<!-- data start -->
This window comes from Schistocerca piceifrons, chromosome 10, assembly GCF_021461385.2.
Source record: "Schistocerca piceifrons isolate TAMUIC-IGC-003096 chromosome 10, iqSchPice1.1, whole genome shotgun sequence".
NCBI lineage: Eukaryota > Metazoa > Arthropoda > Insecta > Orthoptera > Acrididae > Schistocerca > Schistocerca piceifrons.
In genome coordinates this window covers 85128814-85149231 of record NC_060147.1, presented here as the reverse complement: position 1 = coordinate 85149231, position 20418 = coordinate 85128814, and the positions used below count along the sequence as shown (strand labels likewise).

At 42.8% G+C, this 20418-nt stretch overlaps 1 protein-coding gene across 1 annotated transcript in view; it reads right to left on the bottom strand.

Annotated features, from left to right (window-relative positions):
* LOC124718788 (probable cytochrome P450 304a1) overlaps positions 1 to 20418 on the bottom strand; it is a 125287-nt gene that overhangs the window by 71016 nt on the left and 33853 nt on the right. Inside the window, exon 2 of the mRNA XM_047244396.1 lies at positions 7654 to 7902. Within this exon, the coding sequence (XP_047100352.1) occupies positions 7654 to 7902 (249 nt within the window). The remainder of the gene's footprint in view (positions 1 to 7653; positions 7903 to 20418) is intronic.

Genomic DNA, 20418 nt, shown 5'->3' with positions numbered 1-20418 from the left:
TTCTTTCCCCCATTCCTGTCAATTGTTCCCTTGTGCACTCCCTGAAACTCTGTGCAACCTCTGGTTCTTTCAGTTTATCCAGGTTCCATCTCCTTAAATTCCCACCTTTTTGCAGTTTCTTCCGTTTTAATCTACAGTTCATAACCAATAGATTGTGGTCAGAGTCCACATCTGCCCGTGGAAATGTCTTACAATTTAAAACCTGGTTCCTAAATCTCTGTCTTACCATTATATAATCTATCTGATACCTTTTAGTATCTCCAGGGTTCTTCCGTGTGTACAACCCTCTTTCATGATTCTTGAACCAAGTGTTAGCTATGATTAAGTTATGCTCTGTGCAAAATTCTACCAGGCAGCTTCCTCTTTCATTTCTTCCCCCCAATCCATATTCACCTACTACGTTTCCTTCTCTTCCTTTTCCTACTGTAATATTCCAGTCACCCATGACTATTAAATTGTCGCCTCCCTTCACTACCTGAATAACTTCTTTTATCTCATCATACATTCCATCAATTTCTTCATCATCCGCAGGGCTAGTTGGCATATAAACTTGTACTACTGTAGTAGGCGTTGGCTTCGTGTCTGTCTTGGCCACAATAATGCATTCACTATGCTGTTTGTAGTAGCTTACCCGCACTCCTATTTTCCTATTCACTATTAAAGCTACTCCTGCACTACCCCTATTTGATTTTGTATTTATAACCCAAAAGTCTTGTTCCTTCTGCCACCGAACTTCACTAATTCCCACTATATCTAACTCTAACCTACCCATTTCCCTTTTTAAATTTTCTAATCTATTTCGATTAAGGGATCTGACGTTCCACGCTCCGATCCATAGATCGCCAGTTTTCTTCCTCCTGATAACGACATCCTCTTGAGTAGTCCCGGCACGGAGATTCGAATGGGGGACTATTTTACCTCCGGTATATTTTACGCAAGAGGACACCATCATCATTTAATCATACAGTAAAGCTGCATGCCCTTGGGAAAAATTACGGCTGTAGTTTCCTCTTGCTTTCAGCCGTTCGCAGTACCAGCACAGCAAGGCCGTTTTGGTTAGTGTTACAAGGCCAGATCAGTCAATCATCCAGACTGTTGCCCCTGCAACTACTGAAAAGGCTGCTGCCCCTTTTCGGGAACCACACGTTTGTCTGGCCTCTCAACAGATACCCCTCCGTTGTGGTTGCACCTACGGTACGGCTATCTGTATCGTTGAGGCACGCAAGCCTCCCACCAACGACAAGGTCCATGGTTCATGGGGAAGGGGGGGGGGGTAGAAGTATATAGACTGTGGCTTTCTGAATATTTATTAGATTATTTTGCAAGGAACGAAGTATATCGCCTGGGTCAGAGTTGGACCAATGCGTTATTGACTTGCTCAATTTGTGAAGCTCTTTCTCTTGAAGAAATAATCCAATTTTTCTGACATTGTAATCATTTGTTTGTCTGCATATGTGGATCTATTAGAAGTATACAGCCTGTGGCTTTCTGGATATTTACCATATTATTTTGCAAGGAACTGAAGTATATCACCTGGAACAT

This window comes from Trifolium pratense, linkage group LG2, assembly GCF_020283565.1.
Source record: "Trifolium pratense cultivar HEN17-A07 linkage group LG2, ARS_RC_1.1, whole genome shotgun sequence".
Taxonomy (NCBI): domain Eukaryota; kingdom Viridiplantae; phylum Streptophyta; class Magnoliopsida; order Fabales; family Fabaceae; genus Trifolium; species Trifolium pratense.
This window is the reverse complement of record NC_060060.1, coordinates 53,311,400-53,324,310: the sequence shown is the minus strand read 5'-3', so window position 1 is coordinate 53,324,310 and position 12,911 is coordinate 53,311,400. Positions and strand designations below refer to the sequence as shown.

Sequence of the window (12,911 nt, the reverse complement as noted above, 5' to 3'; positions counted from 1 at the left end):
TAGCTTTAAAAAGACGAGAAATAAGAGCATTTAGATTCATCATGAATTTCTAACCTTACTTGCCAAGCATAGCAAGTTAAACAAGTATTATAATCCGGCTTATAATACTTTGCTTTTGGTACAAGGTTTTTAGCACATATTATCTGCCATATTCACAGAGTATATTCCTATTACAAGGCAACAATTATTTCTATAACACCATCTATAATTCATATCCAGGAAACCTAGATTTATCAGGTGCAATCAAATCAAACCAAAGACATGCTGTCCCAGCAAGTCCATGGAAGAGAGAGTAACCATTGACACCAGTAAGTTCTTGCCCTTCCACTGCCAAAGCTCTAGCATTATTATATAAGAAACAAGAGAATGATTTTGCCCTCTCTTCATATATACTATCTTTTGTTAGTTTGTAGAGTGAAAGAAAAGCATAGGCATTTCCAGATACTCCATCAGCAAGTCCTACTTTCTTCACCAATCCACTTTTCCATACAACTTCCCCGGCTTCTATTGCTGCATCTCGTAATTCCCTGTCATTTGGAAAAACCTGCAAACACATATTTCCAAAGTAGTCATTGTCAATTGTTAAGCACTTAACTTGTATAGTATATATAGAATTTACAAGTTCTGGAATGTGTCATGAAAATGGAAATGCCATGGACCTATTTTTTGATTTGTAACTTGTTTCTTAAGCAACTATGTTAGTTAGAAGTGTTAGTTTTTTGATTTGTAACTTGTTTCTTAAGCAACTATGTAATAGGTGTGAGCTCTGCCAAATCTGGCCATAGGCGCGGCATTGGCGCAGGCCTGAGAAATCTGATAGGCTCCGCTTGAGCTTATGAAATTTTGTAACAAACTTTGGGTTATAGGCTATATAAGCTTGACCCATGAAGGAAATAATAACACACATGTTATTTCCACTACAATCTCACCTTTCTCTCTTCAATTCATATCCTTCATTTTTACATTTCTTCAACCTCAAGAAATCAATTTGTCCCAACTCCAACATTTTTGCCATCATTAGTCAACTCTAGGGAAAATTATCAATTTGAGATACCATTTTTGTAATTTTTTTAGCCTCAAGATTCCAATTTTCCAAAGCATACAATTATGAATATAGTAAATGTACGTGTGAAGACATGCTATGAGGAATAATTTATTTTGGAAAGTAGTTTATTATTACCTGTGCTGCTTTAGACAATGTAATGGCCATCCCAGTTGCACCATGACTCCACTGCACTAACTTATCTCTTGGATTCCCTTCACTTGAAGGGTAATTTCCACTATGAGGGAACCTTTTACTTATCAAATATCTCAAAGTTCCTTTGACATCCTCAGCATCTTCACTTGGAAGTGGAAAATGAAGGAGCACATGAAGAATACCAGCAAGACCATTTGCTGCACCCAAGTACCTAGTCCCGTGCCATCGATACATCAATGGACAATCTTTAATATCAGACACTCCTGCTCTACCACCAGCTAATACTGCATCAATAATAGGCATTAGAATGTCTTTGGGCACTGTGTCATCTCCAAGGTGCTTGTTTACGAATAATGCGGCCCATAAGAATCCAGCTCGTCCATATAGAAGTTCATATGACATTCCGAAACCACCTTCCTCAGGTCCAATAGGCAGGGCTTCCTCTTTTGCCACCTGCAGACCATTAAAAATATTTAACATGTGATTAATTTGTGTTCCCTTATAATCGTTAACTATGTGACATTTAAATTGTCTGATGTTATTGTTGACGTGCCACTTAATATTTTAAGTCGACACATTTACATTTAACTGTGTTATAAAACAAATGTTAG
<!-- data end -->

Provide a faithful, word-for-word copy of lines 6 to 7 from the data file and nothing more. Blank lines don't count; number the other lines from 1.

Annotated features, from left to right (window-relative positions):
* LOC124718788 (probable cytochrome P450 304a1) overlaps positions 1 to 20418 on the bottom strand; it is a 125287-nt gene that overhangs the window by 71016 nt on the left and 33853 nt on the right. Inside the window, exon 2 of the mRNA XM_047244396.1 lies at positions 7654 to 7902. Within this exon, the coding sequence (XP_047100352.1) occupies positions 7654 to 7902 (249 nt within the window). The remainder of the gene's footprint in view (positions 1 to 7653; positions 7903 to 20418) is intronic.